A PARADIGM SHIFT – Upholding Dignity Of Labour Through Social Investing

April 11, 2019
By Rang De Team
Uphold dignity of labour in India through social investing

As a society, we tend to value certain specific means of livelihood and undermine others. We have a bias towards professions that require intellectual capital, and we downplay other forms of livelihood. The truth is our very survival is dependent on the invisible efforts of millions of people toiling away on farms, in villages, in our own homes! Without our farmers, we would not have food to eat. Without our domestic workers, we would not be able to live our fast-paced lives, fulfilling our ambitions.  

“No work is insignificant. All labour that uplifts humanity has dignity.” – Martin Luther King Jr.

But yes, things are changing and for the better. Over the last eleven years, we have witnessed a shift in attitudes to different forms of livelihood – both among our borrowers in rural areas and our social investors in urban areas.

Through Rang De, our social investors have actively directed funds to support a diversity of livelihoods that sustain grassroots India. This experience of connecting with and supporting borrowers with their livelihoods has also resulted in a deeper sense of appreciation and value for different livelihood activities. Further social investors have experienced the responsibility with which our borrowers have repaid their loans, deepening regard for our borrowers and the work they do.

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For our borrowers, access to low-cost credit has enabled them to improve the output of their livelihood activities and take greater pride in the work they do. It has allowed them to start new small scale enterprises and improve their own lives. It has also given them hope to stay committed to traditional livelihood activities like farming, weaving, knowing with more confidence that they will be able to sustain themselves.

Take Rekha Ashwal, our borrower from Lakhamandal in Uttarakhand. Rekha took a Rang De loan to purchase a cow, hoping that the income from milk sales would supplement the meager income she and her husband got from their small farm. Rekha has four school-going children, and she was finding it increasingly difficult to support their education costs. Over a year into receiving the loan and purchasing a cow, Rekha managed to use to part of that loan amount to start a little wayside hotel hoping that her husband, who doesn’t work on their farm anymore, might find it engaging.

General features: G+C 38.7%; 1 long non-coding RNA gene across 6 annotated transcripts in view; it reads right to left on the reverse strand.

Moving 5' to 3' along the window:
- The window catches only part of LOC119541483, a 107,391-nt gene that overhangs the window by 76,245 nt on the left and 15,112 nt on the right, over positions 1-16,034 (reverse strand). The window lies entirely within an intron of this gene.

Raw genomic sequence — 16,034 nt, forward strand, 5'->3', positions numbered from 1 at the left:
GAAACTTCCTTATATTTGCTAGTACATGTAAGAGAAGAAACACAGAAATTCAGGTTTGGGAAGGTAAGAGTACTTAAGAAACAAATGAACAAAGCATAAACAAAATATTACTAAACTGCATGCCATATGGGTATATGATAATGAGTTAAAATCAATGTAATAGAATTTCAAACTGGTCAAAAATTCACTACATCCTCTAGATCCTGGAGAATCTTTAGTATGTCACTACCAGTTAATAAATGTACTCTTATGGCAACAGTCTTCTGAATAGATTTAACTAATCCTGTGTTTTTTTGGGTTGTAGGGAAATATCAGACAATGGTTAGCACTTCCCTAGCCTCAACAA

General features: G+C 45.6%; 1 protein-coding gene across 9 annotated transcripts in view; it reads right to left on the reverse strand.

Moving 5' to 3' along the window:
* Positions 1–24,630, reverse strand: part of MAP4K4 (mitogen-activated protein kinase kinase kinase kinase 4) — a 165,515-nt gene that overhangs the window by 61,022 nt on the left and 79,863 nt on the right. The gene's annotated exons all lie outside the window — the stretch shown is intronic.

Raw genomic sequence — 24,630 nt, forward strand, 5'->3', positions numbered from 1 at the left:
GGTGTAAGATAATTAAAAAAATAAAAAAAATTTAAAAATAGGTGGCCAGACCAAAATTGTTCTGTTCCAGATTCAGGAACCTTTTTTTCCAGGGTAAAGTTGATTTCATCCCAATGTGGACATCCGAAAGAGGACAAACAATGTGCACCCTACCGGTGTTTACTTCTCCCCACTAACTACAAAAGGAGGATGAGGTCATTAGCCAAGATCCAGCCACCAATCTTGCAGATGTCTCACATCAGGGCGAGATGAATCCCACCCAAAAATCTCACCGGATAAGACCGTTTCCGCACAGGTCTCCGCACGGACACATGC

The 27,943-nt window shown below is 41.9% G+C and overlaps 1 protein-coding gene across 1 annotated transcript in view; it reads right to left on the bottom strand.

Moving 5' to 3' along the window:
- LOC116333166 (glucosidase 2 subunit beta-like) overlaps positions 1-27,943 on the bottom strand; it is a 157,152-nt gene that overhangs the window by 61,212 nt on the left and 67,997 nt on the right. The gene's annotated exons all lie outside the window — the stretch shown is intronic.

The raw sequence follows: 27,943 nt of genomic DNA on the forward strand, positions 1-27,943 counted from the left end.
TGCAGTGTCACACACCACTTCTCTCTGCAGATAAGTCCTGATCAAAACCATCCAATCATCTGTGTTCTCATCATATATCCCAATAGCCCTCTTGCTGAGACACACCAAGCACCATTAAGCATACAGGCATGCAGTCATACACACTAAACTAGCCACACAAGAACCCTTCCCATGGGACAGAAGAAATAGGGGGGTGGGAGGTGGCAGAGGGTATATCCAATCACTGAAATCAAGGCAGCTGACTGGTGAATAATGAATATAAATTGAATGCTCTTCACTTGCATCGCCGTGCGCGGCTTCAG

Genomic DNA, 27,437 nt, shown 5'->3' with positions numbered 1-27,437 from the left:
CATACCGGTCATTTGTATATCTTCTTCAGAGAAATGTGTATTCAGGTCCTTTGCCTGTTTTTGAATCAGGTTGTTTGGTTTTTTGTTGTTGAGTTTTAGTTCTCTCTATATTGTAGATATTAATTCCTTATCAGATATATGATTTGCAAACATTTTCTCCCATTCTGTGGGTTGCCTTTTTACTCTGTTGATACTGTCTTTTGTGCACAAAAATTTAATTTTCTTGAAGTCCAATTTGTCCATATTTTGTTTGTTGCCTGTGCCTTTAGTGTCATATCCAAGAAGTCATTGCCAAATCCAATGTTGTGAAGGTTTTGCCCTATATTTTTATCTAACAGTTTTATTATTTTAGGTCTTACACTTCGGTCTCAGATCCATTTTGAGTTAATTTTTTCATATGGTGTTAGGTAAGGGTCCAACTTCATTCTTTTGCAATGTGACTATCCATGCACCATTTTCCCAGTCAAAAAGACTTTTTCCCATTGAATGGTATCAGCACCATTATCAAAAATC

Most of India’s rural population who are in search of a better standard of living do not have enough education or adequate skills to avail opportunities that are out there. For the few that do migrate to cities and urban areas, most join labour or service industries in an unskilled capacity. So it gives us some comfort that many first time borrowers among our borrower communities choose to avail a loan in order to start a livelihood activity that is meant to diversify their income, from the confines of their homes in villages. And this has worked out excellently for most of them because it provides that little extra income which goes on to make a big difference for their families in the long run.

Rekha’s calculations paid off well, and her monthly income has been steadily rising. Stories like hers reassure us that it is important to trust and believe in the livelihood choices and decisions that women like her, and our borrower communities make. At Rang De, we recognize that there is dignity in all forms of labour. We will continue to strive to enable the diversity of livelihood activities that sustain our borrower communities.

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